US Drillers Downsize: Rig Count Falls for Third Week Straight

Will Rising Oil Prices Offset Low Natural Gas Prices?

by Victor Adetimilehin

American oil and gas producers are hitting the brakes on drilling activity. For the third consecutive week, the number of operational rigs in the United States has declined, according to energy services firm Baker Hughes. This marks the first such streak since last October.

A Slowdown in Drilling Activity

The latest Baker Hughes report, a closely watched indicator of future production, revealed a one-rig decrease to a total of 620 for the week ending April 5th, 2024. This represents the lowest rig count since early February. Compared to last year, the total number of rigs is down a significant 17% or 131 rigs.

While oil rig numbers increased slightly by two to 508 this week, natural gas rigs took a steeper dive, falling by two to just 110 – the lowest level since January 2022. This decline in gas exploration is attributed to a significant drop in natural gas prices earlier this year, reaching a 3-and-a-half-year low. The Haynesville shale gas field, spanning Louisiana, Texas, and Arkansas, was particularly affected, losing two rigs this week and dropping to its lowest activity level since August 2020.

A Complex Landscape: Balancing Prices, Costs, and Output

The decline in rig count isn’t entirely unexpected. Following a boom period in 2021 (up 67%) and 2022 (up 33%), the oil and gas industry experienced a slowdown in 2023 due to several factors. Lower oil and gas prices, coupled with rising inflation leading to higher labor and equipment costs, discouraged aggressive drilling activities. Additionally, many companies prioritized debt repayment and shareholder returns over increased production.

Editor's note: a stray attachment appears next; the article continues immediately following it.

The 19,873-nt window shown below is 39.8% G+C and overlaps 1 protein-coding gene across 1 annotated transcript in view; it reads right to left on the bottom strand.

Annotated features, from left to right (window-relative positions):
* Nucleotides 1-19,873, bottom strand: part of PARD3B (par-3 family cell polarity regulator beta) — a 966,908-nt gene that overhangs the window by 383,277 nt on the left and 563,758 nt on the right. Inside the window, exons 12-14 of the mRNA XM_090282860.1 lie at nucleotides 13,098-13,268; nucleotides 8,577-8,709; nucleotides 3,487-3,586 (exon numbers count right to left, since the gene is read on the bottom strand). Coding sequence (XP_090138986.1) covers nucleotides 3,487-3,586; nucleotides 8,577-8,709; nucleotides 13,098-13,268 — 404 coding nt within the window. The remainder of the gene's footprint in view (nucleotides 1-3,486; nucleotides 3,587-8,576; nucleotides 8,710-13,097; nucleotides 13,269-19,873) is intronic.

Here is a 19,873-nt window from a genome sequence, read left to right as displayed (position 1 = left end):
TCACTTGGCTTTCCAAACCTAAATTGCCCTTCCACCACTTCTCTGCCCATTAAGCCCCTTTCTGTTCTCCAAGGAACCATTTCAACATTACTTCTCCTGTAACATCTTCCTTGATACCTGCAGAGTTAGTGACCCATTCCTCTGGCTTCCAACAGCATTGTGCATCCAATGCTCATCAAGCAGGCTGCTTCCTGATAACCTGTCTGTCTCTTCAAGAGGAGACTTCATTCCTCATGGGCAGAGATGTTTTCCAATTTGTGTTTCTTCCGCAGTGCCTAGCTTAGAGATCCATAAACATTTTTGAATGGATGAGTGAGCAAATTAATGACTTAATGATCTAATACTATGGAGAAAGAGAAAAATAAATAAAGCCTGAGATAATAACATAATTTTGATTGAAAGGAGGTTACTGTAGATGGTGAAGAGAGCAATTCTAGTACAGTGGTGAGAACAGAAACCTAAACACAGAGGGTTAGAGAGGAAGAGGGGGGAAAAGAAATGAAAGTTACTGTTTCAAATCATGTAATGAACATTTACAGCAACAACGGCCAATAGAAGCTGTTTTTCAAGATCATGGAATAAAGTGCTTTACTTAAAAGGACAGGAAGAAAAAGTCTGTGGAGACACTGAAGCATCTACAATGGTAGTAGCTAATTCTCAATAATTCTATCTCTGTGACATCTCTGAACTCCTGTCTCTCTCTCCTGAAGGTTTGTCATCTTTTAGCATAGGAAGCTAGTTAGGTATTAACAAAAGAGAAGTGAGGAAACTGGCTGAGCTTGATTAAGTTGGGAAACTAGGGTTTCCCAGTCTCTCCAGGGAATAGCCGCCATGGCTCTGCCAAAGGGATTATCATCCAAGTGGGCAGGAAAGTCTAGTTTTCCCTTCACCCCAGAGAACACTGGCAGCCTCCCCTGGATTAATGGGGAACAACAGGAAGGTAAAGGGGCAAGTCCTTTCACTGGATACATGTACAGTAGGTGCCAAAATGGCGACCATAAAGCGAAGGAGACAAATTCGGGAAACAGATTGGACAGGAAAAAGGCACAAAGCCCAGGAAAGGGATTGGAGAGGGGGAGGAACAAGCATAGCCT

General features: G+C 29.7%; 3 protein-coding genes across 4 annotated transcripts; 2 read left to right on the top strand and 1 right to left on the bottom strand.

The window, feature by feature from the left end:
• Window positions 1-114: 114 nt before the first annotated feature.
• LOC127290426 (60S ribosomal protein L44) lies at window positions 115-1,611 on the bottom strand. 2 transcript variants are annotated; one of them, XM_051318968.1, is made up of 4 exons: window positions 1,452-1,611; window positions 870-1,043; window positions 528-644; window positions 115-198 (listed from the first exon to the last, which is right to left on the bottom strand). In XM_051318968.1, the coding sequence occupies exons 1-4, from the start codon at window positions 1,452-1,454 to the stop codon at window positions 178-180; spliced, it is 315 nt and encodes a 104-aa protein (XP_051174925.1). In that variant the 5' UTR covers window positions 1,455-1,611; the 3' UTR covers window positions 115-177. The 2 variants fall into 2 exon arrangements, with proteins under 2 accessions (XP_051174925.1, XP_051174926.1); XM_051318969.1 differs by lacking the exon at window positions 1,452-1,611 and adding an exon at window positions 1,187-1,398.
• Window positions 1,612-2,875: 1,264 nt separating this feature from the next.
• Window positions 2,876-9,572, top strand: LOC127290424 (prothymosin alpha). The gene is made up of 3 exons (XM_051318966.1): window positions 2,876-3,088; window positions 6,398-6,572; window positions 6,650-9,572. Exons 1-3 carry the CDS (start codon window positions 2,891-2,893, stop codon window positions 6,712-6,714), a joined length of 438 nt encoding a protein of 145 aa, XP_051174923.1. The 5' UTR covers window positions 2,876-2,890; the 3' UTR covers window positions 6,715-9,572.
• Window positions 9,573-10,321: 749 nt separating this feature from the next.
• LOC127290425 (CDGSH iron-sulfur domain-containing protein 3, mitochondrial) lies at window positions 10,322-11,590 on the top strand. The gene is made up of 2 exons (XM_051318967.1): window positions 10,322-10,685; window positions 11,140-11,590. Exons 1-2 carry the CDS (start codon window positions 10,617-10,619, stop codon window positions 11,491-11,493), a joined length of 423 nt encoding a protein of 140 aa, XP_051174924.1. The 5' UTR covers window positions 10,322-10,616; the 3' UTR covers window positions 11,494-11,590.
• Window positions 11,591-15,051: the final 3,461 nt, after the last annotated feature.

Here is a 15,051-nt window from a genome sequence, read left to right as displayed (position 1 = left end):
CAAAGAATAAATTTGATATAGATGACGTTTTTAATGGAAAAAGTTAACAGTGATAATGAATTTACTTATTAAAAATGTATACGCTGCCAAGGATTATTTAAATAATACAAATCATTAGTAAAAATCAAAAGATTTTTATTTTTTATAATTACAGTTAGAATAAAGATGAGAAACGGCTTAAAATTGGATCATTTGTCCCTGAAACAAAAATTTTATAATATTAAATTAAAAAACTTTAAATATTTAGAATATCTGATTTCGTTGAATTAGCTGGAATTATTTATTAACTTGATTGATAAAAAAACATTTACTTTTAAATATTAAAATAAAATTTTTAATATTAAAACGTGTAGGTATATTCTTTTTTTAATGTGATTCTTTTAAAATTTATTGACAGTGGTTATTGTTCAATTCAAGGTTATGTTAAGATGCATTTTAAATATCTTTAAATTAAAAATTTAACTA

The outlook for US oil and gas production is a mixed bag. While a 22% increase in oil prices so far in 2024 compared to 2023 incentivizes more drilling, the US Energy Information Administration (EIA) predicts a slight decrease in natural gas output due to persistently low prices. The EIA forecasts US crude oil production to climb from a record 12.9 million barrels per day (bpd) in 2023 to 13.2 million bpd in 2024 and eventually reach 13.6 million bpd in 2025. However, natural gas production is expected to dip from a record 103.8 bcfd in 2023 to 103.4 bcfd in 2024 as some producers cut back on spending and drilling activities.

While the near future may see a pause in the rapid growth of US oil and gas production, the long-term outlook remains positive. Rising oil prices and a potential rebound in natural gas prices could reignite drilling activity in the latter half of 2024 and beyond.

Source: Reuters

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